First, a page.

Suite No. 2 in D minor, the transcription dedicated to the Belgian cellist JeanGerardy, opens ominously with a repeated key note in the bass, providing apedalpoint in the transcription for the first few bars. Godowsky makes much ofthe great climax of the Prelude and its final bars. The Allemande is offered, expanded,tending to obscure, in its rapidity, the original form, offset by the virtuosotreatment of the Courante, with the original cello line in the upper part. The Sarabanderestores a measure of tranquillity, the original melody again largely in theupper part. The first Minuet is treated with some delicacy, framing a D major secondMinuet, provided now with a little added melody, that seems to belong inanother century. The suite ends with a lively Gigue, similarly transformed.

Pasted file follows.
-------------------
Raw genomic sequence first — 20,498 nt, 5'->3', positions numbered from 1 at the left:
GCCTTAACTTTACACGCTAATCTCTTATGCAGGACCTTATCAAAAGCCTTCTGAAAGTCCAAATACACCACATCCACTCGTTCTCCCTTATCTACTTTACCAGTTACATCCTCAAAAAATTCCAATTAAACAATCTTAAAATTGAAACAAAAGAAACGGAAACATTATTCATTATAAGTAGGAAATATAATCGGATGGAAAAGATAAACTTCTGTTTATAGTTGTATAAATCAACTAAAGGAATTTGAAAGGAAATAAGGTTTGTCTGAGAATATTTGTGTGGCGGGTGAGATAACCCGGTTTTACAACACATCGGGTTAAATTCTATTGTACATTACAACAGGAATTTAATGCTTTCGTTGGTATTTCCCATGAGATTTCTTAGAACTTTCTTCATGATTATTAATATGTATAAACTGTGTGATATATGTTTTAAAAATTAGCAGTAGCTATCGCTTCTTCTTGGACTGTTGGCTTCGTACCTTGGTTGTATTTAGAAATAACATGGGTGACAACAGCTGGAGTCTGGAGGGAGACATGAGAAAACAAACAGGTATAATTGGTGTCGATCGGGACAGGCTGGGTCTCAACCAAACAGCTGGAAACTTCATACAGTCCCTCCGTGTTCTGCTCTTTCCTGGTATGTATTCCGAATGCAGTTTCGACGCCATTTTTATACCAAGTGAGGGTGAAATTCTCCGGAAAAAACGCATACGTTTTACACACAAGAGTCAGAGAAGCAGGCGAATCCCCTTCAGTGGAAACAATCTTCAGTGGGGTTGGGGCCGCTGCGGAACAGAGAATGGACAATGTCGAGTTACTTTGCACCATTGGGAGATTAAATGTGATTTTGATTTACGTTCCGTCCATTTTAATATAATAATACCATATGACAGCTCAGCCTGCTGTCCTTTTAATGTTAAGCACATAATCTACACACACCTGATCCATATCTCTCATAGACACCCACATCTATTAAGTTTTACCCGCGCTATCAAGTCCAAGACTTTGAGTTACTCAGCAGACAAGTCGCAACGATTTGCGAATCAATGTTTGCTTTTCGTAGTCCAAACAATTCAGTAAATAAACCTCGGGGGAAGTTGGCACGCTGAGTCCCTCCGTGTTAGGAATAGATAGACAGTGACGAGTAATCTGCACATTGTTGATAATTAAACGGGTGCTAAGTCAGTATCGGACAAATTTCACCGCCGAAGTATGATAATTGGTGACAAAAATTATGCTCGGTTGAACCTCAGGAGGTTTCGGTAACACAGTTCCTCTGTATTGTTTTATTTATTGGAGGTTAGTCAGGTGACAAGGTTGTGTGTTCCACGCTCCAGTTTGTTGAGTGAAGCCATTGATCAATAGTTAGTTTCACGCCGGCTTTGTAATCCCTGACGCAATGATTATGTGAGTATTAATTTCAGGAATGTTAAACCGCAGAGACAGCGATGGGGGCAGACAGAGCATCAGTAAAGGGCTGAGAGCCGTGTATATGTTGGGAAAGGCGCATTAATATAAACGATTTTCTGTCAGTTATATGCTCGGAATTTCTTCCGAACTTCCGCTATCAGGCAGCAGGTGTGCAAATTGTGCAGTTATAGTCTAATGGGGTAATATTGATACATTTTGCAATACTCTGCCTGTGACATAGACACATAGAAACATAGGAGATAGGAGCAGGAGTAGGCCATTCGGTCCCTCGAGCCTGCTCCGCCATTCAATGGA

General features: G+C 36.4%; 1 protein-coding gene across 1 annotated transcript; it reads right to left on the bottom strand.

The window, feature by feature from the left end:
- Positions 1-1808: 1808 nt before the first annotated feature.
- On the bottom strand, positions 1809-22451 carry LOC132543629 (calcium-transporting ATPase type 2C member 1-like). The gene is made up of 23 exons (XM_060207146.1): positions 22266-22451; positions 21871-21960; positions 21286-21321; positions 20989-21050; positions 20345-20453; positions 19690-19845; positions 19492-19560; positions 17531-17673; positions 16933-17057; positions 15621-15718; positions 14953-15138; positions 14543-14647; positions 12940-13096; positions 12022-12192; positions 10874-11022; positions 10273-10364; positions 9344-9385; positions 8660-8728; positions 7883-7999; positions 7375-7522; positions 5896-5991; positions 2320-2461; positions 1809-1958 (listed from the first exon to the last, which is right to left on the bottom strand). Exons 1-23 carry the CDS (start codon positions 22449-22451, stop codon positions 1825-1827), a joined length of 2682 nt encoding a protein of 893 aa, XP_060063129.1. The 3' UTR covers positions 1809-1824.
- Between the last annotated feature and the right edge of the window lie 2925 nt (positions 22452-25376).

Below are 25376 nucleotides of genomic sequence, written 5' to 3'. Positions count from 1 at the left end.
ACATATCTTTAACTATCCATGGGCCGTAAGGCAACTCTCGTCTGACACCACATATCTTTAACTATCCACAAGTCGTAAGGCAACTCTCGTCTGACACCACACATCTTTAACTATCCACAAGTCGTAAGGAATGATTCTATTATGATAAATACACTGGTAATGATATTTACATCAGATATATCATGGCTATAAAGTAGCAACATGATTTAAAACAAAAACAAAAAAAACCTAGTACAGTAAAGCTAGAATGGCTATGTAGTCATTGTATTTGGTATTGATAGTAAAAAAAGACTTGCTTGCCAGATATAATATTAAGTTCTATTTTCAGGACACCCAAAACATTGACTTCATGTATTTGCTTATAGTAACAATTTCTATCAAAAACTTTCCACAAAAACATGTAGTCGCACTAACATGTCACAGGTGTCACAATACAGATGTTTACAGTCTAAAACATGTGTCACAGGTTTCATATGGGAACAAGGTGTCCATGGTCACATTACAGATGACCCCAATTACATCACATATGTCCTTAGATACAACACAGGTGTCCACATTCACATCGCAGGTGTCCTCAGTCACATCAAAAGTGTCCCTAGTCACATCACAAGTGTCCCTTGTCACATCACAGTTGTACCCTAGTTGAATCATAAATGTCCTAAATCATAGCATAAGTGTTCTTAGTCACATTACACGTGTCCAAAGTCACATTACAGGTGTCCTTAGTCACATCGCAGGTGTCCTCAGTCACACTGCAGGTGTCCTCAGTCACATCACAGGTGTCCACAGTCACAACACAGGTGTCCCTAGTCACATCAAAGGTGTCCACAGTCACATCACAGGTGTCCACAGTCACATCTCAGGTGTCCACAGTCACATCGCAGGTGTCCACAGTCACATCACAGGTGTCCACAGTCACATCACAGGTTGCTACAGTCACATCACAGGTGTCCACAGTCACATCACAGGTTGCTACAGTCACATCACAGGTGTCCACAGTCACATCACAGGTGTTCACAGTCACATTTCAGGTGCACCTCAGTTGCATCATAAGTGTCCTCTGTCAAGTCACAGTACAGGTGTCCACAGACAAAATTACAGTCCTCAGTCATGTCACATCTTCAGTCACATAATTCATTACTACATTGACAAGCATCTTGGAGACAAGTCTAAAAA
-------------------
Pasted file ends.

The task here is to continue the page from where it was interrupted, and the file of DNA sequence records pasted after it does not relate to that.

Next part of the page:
The transcription of Suite No. 3 in C major is dedicated tothe pianist Mario Paci, conductor of the Shanghai Symphony Orchestra, to whichhe had recruited the young Italian violinist Arrigo Foa as concertmaster in theearly 1920s, together with other players from Europe. The Prelude opens boldlywith a descending scale, the texture greatly expanded in transcription, withmelodic implications realised in figuration that has a familiar Bachian air.
The original Allemande has relatively elaborate figuration, which allowsidiomatic embroidering. The Courante, with its octave treatment of the melodyproposed, is followed by a tranquil Sarabande, a well-known movement in which theharmonies are already supplied in the original. This leads to the still morefamiliar pair of Bourrees, the sec